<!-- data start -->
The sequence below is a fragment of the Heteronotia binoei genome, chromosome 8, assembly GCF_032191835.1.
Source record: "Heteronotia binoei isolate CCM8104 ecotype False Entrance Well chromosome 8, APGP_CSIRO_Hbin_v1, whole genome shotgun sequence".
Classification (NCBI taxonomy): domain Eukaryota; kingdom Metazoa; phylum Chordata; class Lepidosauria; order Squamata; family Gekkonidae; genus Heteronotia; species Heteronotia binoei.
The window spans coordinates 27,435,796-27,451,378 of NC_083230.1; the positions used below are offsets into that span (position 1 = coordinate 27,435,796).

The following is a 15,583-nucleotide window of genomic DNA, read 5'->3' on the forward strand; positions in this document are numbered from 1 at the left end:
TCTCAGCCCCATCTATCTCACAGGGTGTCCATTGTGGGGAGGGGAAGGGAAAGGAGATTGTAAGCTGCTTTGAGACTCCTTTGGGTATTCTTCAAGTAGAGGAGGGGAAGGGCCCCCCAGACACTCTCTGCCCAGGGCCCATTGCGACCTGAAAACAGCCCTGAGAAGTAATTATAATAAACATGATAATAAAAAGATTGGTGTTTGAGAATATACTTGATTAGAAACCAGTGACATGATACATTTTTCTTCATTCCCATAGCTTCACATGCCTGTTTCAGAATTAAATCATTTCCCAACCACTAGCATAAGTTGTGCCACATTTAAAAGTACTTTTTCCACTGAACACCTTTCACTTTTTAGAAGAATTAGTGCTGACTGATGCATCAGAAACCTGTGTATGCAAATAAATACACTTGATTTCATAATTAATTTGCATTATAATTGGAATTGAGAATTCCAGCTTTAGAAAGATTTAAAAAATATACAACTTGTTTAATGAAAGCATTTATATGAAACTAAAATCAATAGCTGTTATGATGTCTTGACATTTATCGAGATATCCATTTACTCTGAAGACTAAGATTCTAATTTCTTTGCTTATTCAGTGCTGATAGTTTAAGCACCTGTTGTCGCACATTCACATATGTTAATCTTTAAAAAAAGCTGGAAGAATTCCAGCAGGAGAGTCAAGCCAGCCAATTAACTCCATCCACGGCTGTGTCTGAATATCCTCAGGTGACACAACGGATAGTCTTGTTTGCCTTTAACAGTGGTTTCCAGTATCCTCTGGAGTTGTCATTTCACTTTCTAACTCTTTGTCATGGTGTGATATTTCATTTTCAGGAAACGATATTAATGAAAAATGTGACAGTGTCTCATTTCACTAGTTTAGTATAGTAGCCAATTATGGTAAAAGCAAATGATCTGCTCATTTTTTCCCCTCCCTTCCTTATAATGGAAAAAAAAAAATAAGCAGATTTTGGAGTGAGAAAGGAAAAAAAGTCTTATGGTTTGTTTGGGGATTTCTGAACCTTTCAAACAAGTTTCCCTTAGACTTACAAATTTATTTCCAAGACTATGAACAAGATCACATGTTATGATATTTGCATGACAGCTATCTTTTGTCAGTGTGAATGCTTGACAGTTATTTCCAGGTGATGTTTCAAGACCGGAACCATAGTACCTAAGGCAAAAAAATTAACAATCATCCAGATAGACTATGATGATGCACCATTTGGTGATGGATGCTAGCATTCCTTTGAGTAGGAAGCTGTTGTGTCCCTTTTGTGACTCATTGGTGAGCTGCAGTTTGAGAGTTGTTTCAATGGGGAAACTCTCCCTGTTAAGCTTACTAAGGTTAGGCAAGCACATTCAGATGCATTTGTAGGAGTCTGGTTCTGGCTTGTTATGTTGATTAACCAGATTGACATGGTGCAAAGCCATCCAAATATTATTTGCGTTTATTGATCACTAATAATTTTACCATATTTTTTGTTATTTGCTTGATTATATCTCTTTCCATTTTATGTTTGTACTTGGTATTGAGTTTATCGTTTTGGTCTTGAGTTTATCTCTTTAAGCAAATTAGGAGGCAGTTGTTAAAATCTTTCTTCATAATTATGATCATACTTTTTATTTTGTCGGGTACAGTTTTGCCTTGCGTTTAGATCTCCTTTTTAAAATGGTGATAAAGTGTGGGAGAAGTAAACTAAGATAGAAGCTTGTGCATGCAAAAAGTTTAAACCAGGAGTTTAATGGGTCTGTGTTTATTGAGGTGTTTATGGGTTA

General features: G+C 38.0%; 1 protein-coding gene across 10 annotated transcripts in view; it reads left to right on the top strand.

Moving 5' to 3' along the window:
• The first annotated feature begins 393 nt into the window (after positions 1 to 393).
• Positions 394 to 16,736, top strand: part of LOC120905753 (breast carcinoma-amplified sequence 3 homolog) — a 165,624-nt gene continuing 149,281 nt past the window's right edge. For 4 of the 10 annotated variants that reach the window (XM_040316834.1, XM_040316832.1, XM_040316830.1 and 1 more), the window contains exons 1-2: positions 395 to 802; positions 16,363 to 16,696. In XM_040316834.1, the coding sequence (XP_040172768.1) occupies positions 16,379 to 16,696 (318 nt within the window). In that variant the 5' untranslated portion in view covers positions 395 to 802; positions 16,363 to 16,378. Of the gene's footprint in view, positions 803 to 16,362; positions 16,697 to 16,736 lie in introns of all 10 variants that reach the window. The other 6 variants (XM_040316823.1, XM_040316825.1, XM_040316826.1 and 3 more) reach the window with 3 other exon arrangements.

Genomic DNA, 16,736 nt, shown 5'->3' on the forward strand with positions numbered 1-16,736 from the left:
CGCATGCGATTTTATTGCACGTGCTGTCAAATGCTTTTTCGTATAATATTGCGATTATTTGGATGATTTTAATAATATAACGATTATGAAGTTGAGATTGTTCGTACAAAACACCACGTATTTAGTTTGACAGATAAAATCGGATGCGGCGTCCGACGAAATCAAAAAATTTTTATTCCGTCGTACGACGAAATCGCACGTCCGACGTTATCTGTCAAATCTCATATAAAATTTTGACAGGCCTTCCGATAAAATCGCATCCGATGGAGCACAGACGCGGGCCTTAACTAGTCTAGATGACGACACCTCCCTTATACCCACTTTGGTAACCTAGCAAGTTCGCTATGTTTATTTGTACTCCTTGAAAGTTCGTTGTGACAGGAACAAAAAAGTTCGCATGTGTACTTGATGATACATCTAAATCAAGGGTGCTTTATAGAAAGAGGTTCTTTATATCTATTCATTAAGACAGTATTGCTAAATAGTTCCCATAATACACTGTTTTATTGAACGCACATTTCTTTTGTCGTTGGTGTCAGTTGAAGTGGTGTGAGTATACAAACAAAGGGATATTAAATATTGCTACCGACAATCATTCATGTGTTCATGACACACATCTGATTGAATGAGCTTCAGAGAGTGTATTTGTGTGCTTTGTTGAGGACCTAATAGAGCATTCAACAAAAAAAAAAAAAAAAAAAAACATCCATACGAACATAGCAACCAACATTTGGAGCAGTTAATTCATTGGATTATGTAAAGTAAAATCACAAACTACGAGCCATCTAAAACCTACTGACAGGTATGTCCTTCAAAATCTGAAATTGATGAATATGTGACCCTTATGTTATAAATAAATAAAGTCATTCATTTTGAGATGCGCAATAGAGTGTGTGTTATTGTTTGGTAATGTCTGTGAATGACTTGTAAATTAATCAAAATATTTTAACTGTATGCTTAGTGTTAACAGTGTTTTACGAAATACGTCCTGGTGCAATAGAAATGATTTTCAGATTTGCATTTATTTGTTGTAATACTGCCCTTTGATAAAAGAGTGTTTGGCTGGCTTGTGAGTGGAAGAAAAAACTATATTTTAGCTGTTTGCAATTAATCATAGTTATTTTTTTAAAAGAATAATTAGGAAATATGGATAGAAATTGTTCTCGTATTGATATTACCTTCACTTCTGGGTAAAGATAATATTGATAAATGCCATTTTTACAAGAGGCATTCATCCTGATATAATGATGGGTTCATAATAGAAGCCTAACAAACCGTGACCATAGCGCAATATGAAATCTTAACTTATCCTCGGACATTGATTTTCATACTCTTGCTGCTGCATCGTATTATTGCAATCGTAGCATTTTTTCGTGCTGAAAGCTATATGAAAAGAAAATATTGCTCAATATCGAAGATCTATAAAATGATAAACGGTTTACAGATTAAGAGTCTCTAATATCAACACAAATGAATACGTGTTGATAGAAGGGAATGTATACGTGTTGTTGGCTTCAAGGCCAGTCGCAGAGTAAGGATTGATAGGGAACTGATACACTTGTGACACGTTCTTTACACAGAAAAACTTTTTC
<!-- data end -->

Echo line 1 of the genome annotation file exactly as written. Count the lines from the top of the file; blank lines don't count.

The sequence below is a fragment of the Heteronotia binoei genome, chromosome 8, assembly GCF_032191835.1.